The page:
Prof Philip Cam of the University of South Wales Australia corrects the notion that philosophy is suitable only for adults, or for university students. He claims that it was a wrong and mistaken assumption. He notes that people can develop a capacity for philosophical reasoning from an early age. This capacity develops through inquiry-based learning that inspires children to engage in discussions on various subjects, exploring issues and questioning them, analyzing and constructing ideas. As Prof Cam noted, inquiry-based learning helps children to be more tolerant, open-minded, and reasonable. In her TED Talk, Lynne Hinton argues that philosophy for children is not an oxymoron or a contradiction. She claims that doing philosophy with young people does three things. It gets young people to engage in deep thinking; it inspires them to ponder big philosophical ideas or questions. Philosophy for children gets young people to think well. It enables them to collaboratively explore big ideas and questions.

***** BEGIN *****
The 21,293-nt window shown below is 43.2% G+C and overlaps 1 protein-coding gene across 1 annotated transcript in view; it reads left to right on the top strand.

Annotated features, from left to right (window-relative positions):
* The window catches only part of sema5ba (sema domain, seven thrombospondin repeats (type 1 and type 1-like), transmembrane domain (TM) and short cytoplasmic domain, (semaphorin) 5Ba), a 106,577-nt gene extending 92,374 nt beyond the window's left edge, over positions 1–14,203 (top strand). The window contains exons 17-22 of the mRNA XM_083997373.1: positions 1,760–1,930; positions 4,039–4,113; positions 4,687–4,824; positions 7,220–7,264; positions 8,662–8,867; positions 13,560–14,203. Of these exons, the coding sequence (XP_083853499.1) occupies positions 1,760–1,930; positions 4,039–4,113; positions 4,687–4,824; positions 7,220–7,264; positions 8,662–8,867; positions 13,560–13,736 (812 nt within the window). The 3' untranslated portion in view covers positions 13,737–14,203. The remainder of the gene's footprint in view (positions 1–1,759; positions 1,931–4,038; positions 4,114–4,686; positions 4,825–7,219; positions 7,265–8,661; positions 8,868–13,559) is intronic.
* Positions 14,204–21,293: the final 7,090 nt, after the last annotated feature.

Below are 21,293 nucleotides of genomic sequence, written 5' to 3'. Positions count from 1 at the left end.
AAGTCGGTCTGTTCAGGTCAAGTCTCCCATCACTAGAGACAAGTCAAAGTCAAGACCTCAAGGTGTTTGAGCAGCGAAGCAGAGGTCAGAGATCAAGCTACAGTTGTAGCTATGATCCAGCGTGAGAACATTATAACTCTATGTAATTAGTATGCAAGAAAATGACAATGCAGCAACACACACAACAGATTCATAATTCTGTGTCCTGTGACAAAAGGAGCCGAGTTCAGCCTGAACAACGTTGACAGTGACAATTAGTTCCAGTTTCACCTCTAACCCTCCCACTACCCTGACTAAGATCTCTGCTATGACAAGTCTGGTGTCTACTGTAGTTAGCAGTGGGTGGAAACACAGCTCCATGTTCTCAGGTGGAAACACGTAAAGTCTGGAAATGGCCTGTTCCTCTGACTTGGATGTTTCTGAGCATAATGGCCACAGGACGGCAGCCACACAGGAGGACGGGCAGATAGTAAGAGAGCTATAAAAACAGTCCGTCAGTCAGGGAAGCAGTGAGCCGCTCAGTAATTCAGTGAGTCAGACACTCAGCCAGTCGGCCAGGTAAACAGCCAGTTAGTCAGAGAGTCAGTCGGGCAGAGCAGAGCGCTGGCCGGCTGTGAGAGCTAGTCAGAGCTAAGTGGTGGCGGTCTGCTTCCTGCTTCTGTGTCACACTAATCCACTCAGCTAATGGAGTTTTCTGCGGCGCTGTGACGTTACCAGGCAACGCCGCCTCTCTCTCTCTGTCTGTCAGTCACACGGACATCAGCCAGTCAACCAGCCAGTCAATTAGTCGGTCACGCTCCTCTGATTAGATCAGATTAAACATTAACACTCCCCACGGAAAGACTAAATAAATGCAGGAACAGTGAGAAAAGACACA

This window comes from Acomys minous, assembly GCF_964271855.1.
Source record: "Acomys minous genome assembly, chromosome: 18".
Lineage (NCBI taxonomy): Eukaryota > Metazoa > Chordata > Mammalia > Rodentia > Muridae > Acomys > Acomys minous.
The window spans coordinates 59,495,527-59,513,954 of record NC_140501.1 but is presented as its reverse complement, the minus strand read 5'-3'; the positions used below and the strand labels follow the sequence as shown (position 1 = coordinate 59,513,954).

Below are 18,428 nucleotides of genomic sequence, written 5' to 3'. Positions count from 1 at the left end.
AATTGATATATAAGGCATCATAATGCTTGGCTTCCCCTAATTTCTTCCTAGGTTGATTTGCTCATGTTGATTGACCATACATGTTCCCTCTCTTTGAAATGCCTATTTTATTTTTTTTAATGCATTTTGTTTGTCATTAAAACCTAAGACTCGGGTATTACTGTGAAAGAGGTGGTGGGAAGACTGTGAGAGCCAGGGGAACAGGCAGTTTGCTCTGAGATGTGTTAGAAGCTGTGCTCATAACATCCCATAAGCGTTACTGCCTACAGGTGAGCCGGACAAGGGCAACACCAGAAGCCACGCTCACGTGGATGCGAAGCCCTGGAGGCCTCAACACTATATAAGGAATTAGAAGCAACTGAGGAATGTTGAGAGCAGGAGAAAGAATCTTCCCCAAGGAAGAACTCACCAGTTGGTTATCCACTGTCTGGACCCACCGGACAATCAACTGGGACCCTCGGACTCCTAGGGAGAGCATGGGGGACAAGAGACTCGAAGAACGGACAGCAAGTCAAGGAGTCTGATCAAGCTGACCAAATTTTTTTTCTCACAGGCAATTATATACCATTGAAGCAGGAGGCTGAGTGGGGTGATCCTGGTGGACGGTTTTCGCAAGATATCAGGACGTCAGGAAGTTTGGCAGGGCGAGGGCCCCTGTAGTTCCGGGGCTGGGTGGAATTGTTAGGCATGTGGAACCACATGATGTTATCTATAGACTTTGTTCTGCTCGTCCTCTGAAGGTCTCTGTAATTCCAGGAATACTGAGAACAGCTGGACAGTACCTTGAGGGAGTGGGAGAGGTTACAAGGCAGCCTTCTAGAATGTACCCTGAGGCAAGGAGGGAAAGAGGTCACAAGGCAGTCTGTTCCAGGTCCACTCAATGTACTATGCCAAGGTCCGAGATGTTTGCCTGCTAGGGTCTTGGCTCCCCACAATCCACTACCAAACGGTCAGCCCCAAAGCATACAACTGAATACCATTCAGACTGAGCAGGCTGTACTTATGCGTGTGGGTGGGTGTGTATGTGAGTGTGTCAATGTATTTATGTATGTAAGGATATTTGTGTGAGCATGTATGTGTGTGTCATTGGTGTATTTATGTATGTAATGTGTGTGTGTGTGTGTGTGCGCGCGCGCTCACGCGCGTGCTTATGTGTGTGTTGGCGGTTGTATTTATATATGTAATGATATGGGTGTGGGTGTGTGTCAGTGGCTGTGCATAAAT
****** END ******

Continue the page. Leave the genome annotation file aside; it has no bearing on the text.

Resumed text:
In an interview with Sara Stanley in Cape Town, she states that philosophy for children is a method of teaching that gets the voices of children out there, getting them to share ideas, and building a community of inquiry. Philosophy for children makes children to be critical of their thinking and the thinking of others. So, it is evident that the philosophy for children should be the sequel to critical reasoning in primary schools. It builds on the foundation that has been laid in the elementary school. Before children are taught to ponder and reflect on big questions, they need to learn how to generate questions. Philosophy for children can transform the school system in the region. It can improve the way we teach and learn in schools. Public and private school managers should endeavor to introduce philosophy for children in secondary schools across Africa.

Leo Igwe is a member of the International Council of Philosophy for Children and director of the Critical Thinking Social Empowerment Foundation.